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Churches step up during the pandemic

by Michael Ford last modified 30 Apr, 2021 11:55 PM

More than 4,000 Church of England parishes are estimated to have stepped up their support to local communities in the face of rising levels of poverty, loneliness and isolation during the Covid-19 pandemic, according to new research published today.

Church volunteers have carried out a range of tasks from food deliveries to shopping, dog walking and collection of prescriptions since the first lockdown, according to a report by the Church of England and Church Urban Fund.

Gardening projects, ‘phone buddies’, job-hunting support, and helping people to get online were among a series of innovative services provided by churches for people suffering from the social and economic effects of the pandemic.

Despite the restrictions which meant projects such as lunch clubs and parent toddler groups could not meet, nearly a quarter of churches started a completely new activity during the pandemic, and more than half adapted two or more of their existing community activities in order to continue meeting the needs of their local community.

In Potterne, the parish priest, publican, and parish council clerk met early on to create a community support network. The local pub provided meals with a special £4 lunch menu distributed to those in need. This initial scheme has settled into a longer-term network, Potterne Good Neighbours, that continues to provide support where it is needed, including the offer of dog-walking for people who are shielding.

On a larger scale, Devizes Churches Together worked in partnership with the Town Council and received a grant of £3000 to provide IT support and food. Over 260 volunteers delivered food parcels, collected prescriptions and checked on the welfare of more than 500 people. Again, that initial effort is now taking more permanent form - as a new charity, Love Devizes.

St Thomas’s Ensbury Park in Bournemouth committed to supporting 20 families linked to a local primary school by providing food. They delivered 150 boxes in the first half of the year, including food for three days, games, suggestions for family activities, and homemade cakes donated by parishioners.

In Wyke Regis, one of the most deprived parishes in the Diocese, the church collaborated with the local school to set up a new foodbank, to deliver food to families eligible for free school meals. The extent of need means that this project continues and functions more like other foodbanks. Grants from the Diocesan Social Welfare Fund have helped with some costs, and nearby foodbanks that had surplus food have made donations.

Overall, 41% of rural churches reported that they were providing more support to their communities, with 37% reporting likewise in urban areas.

Food provision and pastoral support were by far the biggest areas of provision from churches, with nearly 80% involved in running or supporting a food bank or similar service, such as food clubs and hot meals. Many opened food banks for the first time in response to the economic fallout of the pandemic.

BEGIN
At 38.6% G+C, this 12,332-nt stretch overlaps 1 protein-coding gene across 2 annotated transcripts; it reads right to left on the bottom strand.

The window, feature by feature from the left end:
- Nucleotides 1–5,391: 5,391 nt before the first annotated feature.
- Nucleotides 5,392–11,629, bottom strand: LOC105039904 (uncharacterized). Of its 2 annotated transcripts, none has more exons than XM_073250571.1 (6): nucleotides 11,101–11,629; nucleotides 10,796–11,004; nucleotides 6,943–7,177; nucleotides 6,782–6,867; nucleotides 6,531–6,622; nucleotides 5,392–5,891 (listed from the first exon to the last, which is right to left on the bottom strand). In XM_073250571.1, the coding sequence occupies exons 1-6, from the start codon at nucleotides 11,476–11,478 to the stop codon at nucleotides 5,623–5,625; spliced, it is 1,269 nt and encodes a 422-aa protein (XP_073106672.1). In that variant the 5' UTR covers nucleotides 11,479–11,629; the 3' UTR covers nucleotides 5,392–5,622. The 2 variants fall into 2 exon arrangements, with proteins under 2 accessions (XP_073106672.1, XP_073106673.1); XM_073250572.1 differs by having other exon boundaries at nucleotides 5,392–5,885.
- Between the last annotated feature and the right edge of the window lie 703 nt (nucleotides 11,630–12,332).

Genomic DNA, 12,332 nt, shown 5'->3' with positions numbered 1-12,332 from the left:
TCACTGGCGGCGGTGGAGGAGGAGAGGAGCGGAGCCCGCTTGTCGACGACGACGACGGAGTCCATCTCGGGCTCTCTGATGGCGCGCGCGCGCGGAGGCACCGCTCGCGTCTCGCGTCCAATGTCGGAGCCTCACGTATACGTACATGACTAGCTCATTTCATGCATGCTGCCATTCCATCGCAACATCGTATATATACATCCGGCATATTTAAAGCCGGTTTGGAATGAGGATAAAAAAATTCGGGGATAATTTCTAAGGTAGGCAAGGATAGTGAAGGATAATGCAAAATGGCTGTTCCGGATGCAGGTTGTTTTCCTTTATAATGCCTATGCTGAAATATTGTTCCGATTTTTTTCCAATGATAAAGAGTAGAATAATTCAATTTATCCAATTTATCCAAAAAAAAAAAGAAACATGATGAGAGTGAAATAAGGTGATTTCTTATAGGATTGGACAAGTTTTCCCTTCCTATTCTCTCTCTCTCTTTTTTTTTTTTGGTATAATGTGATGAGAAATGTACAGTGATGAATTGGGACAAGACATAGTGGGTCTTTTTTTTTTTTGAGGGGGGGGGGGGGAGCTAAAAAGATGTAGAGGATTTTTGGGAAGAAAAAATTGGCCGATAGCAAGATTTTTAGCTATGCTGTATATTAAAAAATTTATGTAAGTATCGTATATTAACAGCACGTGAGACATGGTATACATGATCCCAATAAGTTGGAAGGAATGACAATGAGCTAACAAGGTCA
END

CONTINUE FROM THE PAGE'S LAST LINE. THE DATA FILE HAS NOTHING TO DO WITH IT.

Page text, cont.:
More than a quarter of churches, 28%, reported that they were working more closely with local authorities on projects such as emergency food provision.

Church leaders told the survey that social problems such as isolation, loneliness and mental health difficulties, food poverty, unemployment and debt have become much more widespread in their communities as a result of the pandemic, particularly in the most deprived areas.

Churches reported that church buildings, because of their size and ability to be well ventilated, had been used by local communities for activities including medical purposes such as ante natal classes and socially prescribed exercise.

In many cases Church buildings became symbols of hope, the report notes, and were adorned with flags, posters, artwork and even ‘yarnbombing’ as a “form of visual outreach and encouragement” to local communities.

Other examples included church services broadcast through a local community radio station in Leicester, and a voucher scheme set up in partnership with the village store in a rural community to help isolated people get the items they needed after the local bus service was stopped.

The Bishop of Newcastle, Christine Hardman, writing in a foreword to the report, said:

“The unequal impact of the pandemic has made us more acutely aware of poverty in our midst, even in wealthier parts of the country. Tackling poverty is a fundamental part of the Church’s mission. Despite the enormous challenges, many churches are living out their Christian faith by doing more to support their local community, offering help, advice and care for the most vulnerable.”

Church Urban Fund Chief Executive Rachel Whittington said:

“Extraordinary times, they say, call for extraordinary measures. 2020 was a year like no other, and yet - as this report demonstrates - churches across the UK rose to unforeseen challenges with undeterred compassion and unwavering determination, displaying the love in action which lies at the heart of the Christian gospel.”

A total of 1023 Church of England clergy completed the online Church in Action survey in October and November 2020, with support from the Church of England’s Research and Statistics team.

The survey captured information on the social issues parishes are facing, how churches are responding to these issues, the unique challenges and opportunities that the pandemic has created for social action, and church leaders’ concerns and priorities for the year ahead.

The report gives a flavour of the innovative services and support that the CofE churches provided and still provide since the first lockdown last year. There are case studies from the dioceses of Chester, Gloucester, Leicester and Southwark.

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